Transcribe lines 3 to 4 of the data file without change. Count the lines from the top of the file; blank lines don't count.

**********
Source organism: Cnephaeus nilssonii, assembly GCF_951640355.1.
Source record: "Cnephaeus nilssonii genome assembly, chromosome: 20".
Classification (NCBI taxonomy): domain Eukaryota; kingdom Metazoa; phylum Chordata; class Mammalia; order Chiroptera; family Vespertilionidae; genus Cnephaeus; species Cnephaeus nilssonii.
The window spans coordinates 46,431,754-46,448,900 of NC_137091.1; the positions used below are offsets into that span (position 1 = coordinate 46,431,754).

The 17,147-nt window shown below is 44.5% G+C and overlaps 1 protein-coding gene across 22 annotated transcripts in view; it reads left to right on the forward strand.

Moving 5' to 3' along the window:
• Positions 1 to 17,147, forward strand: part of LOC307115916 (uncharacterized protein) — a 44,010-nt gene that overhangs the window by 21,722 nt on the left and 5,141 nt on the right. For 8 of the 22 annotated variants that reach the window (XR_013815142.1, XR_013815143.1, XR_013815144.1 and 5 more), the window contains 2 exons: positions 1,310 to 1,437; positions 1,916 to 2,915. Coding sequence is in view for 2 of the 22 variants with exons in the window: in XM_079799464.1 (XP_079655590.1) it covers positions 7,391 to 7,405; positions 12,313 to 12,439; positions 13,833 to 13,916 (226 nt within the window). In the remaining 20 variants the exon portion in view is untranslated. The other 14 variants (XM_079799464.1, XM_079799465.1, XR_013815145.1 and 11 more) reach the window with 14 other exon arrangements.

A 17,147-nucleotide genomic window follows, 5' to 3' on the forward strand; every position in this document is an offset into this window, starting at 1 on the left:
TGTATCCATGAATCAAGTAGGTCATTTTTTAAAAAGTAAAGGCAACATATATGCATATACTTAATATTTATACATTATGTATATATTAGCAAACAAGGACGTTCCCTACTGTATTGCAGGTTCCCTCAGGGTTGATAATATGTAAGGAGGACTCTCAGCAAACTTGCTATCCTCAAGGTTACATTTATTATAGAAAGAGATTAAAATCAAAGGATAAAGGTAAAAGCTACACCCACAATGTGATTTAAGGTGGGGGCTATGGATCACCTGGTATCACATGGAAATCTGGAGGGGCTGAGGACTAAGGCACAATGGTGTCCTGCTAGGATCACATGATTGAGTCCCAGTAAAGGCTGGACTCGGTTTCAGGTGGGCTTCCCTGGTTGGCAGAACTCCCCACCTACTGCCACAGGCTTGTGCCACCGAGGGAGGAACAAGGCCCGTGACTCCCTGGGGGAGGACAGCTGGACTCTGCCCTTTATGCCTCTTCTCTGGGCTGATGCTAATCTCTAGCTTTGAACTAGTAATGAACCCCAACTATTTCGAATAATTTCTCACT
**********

Classification (NCBI taxonomy): domain Eukaryota; kingdom Metazoa; phylum Chordata; class Mammalia; order Chiroptera; family Vespertilionidae; genus Cnephaeus; species Cnephaeus nilssonii.
The window spans coordinates 46,431,754-46,448,900 of NC_137091.1; the positions used below are offsets into that span (position 1 = coordinate 46,431,754).